We use apricots for a quick snack if we will be on go.  They are easy to consume.  Apricots also work well in school lunches, and can be a great option for your kids.

Raspberries

Here comes yet another berry on the list.  Overall, most berries are a great option.  Raspberries are no different.  They are rich in vitamins, antioxidants, and fiber, and they also contain high amounts of ellagic acid {which has been shown to help lower the risk of cancer}.

Specifically, raspberries contain vitamin C, manganese, dietary fiber, B vitamins, folic acid, copper, and iron.  These little berries are sweet, but they contain just 5 grams of sugar in one cup.

If you are watching your carbohydrate intake, raspberries can be a go to since they contain just 7 net carbs.  They are great as a snack, in smoothies, or you can even throw a few in your sparkling water.

The Lower End

When it comes to fruits that I prefer to avoid, I usually avoid them due to the heavy sugar content.  Note that we do eat some of these fruits.  However, the fall low on the fruit spectrum, so we just don’t eat them daily.

Again, if your are choosing between some pineapple and a few cookies, go with the pineapple.  Duh.

So, here are a few common fruits that you might want to swap for a more nutrient dense fruit:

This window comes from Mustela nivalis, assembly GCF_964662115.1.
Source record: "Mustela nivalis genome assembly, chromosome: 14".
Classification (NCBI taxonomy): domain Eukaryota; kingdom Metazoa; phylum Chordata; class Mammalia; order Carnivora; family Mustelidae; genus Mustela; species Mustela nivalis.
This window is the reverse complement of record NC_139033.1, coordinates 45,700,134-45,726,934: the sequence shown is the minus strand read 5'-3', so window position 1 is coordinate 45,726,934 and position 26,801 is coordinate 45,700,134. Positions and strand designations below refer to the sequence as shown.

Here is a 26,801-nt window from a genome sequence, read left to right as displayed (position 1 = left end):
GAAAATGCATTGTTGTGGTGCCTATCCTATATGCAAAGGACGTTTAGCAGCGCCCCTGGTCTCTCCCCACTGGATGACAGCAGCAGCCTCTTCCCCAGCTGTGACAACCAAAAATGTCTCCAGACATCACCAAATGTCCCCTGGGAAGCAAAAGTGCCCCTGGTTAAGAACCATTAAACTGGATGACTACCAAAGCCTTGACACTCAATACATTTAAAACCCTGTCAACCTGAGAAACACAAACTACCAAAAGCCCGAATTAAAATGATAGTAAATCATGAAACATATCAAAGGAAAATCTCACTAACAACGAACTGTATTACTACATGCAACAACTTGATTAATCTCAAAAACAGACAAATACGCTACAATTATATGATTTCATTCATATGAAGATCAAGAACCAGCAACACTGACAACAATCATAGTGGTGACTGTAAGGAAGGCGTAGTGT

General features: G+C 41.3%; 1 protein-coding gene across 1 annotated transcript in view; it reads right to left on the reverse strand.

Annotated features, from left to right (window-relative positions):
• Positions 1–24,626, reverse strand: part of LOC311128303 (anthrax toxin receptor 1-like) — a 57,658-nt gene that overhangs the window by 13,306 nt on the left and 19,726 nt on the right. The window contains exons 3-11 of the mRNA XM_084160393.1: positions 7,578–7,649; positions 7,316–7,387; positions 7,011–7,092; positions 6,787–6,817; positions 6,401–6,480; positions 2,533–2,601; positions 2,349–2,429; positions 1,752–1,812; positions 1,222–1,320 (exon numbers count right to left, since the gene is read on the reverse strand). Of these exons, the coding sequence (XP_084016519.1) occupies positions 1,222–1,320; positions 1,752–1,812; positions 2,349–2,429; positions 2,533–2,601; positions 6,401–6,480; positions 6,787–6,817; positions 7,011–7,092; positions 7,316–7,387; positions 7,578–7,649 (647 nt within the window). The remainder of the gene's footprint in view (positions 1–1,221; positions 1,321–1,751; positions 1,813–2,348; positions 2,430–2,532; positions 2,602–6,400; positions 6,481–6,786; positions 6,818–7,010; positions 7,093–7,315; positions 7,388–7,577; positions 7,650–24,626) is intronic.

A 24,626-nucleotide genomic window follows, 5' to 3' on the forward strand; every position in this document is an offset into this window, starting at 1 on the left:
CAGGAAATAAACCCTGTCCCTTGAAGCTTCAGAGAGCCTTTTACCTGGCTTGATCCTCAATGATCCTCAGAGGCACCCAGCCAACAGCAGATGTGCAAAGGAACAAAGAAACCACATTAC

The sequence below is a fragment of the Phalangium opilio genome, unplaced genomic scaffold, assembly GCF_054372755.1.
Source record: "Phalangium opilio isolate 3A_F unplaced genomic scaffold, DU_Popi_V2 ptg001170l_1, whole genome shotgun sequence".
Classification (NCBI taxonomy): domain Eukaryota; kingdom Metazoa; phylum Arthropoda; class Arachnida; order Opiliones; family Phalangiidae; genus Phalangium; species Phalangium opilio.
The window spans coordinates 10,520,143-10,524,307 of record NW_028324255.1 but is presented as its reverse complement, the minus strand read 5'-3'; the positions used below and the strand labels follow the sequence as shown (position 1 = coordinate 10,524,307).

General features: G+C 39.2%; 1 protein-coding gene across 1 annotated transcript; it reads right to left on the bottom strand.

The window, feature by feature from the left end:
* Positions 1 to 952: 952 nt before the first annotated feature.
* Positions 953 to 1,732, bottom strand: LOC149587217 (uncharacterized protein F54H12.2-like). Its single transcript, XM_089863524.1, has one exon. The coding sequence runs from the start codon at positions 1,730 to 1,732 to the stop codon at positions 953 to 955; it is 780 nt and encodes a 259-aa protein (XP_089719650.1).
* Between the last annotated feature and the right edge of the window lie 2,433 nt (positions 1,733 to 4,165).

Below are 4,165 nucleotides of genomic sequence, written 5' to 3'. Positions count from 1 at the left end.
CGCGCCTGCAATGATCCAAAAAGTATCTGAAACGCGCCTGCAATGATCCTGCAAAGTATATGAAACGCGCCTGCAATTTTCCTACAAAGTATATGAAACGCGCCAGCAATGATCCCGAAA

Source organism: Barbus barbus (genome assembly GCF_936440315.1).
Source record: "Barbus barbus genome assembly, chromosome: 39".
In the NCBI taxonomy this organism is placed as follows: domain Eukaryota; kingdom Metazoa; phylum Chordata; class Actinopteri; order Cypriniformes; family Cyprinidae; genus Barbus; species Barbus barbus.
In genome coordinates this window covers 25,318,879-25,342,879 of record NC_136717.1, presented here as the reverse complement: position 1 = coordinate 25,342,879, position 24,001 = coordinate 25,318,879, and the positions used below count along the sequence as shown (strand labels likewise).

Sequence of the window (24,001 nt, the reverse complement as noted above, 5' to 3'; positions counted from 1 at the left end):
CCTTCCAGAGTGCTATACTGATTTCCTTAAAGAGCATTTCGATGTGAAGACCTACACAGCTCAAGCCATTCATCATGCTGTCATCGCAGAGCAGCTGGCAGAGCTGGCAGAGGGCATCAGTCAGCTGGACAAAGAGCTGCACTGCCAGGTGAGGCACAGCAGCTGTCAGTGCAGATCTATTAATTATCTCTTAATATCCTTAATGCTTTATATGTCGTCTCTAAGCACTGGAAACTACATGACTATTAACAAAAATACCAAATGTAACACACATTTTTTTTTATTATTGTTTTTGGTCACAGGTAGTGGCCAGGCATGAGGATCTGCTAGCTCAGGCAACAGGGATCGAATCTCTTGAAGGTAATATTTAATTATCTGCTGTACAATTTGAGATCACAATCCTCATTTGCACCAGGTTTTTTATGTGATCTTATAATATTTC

• Pineapple
  • Pomegranate
  • Mango
  • Banana
  • Cherries
  • Grapes
  • Apple

Also, watch out for fruit juices as well as dried fruits.  Most of the time, these are extremely high in sugar.  It can get confusing because the label often claims superfood status.  However, look at Odwalla Superfood Smoothie.  It contains a whopping 58 grams of carbohydrates, 51 grams of which are sugar.  Yikes.  I don’t know about you, but that’s more sugar than I wish to consume in an entire day.

When it comes to dried fruit, if you must buy it, always look for the unsweetened variety.  This can be tough to find, but if you don’t see it at your local grocery store, check out Thrive Market.

Get the most out of your fruits.

For me, fruits in moderation definitely have a place in my diet.  When looking at fruits, try to get the most out of your fruit.  Choose fruits that have the best nutritional profile and fall high on the fruit spectrum.  Try to eat fruits high in sugar occasionally instead of every single day.  Stay away from fruit juices and dried fruits if you can.

Enjoy!

~KP